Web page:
by the number specific to {it:p} recommended by Faure and Lemieux (2009). {opt scramble(sqrt)} and {opt scramble(lr)} have no effect for models with
at most two random effect/coefficient components because for primes 2 and 3, their multipliers are 1.
{phang}{opt lf} makes {cmd:cmp} use its lf-method evaluator instead of the lf0-method one. (See {help ml:help ml}.) This forces Stata's Maximum Likelihood estimation package
to compute the first derivatives of the likelihood numerically instead of using {cmd:cmp} to compute them analytically. This substantially slows
estimation but occassionally improves convergence.
{phang}{cmdab:ghkd:raws(}[#]{cmd: , }[{opt type(halton | hammersley | ghalton | random)} {opt anti:thetics} {opt scr:amble(sqrt | negsqrt | fl)} ]{cmd:)} governs the draws used in GHK simulation of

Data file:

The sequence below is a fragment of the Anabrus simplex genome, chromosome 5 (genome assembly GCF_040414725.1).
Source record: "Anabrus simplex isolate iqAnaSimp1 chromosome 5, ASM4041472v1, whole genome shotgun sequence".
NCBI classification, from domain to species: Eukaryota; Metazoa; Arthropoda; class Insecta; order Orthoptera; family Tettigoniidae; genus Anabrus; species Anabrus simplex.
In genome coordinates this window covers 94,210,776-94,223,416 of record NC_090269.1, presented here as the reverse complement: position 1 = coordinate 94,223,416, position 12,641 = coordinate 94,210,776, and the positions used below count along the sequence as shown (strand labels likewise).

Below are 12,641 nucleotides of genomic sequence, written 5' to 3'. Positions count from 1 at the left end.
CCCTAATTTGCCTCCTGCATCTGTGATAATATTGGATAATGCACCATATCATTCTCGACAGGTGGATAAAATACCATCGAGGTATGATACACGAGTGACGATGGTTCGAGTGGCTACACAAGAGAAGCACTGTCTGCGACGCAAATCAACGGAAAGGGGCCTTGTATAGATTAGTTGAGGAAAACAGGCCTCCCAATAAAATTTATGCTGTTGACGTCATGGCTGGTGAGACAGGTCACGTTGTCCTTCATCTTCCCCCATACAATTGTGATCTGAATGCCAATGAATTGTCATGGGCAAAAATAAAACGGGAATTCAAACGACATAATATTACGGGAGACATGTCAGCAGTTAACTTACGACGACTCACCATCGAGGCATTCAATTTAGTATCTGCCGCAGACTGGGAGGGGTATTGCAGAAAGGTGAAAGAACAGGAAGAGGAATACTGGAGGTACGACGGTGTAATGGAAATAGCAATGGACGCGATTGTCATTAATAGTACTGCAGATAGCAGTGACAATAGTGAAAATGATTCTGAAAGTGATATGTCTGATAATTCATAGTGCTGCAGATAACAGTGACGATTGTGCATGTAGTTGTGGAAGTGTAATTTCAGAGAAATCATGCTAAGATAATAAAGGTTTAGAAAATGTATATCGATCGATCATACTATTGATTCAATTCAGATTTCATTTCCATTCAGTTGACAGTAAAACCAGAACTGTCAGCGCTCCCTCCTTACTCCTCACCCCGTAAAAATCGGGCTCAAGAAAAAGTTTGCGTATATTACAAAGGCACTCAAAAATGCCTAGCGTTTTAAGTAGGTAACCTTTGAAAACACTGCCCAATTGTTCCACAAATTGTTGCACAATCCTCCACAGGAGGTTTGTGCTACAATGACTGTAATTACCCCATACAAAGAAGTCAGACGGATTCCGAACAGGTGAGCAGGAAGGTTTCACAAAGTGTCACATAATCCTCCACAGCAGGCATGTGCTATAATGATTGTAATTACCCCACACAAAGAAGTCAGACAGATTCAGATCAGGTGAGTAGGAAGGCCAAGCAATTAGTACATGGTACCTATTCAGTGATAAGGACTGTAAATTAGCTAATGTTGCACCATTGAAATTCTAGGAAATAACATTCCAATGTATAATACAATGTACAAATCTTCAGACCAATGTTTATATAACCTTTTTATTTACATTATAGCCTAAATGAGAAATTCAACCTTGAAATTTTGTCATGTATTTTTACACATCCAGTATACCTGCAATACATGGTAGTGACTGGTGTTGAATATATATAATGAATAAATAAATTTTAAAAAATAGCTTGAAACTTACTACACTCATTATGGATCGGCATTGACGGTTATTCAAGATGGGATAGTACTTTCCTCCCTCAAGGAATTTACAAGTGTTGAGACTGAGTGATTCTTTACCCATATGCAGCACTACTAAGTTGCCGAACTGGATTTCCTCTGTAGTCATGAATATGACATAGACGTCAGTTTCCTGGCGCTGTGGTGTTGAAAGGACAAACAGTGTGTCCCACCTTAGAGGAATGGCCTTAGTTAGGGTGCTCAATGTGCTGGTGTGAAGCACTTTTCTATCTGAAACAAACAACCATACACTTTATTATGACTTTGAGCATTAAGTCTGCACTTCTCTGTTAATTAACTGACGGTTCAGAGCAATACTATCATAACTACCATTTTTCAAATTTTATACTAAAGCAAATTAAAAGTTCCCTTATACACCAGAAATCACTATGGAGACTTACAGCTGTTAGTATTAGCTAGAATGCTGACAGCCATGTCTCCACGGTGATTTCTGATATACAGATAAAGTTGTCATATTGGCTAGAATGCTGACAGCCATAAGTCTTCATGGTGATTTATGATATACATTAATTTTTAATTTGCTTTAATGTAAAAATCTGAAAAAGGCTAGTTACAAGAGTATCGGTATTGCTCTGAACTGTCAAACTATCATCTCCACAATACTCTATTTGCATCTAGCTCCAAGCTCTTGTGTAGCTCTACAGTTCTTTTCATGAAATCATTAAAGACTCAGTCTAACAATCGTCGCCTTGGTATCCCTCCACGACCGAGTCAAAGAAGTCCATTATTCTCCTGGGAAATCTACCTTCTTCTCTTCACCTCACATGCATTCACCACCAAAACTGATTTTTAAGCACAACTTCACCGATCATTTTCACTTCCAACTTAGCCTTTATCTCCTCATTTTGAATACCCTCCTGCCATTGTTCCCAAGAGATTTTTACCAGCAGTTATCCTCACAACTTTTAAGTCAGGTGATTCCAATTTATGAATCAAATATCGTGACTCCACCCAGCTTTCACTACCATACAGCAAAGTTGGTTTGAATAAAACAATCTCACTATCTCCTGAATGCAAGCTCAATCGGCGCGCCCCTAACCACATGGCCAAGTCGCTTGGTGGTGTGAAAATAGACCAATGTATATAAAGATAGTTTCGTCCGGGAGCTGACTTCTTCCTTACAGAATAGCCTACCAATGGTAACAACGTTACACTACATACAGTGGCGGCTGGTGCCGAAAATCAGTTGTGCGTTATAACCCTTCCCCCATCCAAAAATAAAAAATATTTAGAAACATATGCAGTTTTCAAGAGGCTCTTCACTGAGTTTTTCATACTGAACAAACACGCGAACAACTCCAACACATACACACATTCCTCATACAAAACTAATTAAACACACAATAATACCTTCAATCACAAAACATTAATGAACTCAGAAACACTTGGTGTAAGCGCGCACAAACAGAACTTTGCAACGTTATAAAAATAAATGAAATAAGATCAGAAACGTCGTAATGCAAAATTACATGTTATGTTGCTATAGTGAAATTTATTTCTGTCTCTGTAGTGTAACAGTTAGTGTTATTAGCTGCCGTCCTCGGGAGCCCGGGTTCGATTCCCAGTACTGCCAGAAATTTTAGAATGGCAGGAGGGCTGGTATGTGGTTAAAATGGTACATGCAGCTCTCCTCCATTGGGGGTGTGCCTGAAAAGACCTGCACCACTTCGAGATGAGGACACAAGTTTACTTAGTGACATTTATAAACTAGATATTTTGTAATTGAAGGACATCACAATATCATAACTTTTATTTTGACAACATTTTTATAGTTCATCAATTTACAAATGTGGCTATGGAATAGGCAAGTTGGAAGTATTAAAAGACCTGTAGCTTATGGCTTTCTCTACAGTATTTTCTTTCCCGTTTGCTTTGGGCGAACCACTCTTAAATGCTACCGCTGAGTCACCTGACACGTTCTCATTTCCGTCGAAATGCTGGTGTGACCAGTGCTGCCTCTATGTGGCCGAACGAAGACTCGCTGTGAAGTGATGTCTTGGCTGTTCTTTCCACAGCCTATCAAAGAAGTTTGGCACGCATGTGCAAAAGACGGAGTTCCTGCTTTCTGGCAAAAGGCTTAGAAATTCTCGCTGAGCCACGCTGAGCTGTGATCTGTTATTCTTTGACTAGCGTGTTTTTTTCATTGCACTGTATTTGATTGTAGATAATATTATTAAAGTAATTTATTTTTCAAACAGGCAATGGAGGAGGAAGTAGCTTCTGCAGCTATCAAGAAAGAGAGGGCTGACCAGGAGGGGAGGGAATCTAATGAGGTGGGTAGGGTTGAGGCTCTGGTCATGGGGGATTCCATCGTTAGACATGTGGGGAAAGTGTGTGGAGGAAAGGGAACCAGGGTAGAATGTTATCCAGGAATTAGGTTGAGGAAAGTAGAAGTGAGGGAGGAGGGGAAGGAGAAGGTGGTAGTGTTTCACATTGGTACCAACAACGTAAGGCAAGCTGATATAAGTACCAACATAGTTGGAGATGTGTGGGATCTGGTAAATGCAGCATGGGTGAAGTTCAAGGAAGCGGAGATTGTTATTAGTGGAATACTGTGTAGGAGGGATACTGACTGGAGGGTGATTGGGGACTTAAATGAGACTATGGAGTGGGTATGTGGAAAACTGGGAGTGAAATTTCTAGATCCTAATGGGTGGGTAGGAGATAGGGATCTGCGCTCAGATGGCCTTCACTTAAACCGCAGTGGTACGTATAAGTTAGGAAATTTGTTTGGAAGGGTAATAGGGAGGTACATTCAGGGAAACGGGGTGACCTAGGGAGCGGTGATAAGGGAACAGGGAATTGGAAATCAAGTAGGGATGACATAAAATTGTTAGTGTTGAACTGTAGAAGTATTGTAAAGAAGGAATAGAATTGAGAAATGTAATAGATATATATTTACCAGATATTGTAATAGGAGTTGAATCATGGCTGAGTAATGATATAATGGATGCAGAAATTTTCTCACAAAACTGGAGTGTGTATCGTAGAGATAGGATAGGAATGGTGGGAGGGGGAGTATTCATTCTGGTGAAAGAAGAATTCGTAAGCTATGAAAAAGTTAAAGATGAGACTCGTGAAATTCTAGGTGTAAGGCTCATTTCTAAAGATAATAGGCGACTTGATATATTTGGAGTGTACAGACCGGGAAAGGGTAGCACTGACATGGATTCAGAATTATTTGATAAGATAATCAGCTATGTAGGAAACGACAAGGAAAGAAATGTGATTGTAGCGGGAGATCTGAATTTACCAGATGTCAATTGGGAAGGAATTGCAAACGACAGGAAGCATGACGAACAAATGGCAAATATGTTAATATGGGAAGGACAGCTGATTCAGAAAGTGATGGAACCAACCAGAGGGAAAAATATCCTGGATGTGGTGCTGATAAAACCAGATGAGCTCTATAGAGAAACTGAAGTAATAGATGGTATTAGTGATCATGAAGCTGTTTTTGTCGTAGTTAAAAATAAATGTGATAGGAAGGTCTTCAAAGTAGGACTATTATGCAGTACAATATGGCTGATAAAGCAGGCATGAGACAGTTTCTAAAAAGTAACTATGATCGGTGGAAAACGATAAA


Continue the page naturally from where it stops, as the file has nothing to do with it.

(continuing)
higher-dimensional cumulative multivariate normal distributions--or specifies using quadrature rather than the GHK algorithm. It is similar to the {opt red:raws} option. However, it takes at most one number;
if it, or the entire option, is omitted, the number of draws is set rather arbitrarily to twice the square root of the number of observations
for which the simulation is needed. (Simulated maximum likelihood is consistent as long as the number of draws rises with the square root of the
number of observations. In practice, a higher number of observations often reduces the number of draws per observation needed
for reliable results. Train 2009, p. 252.) As in the {cmdab:red:raws()} option, the optional {opt type(string)} suboption specifies the type of sequence in
the GHK simulation, {cmd:halton} being the default;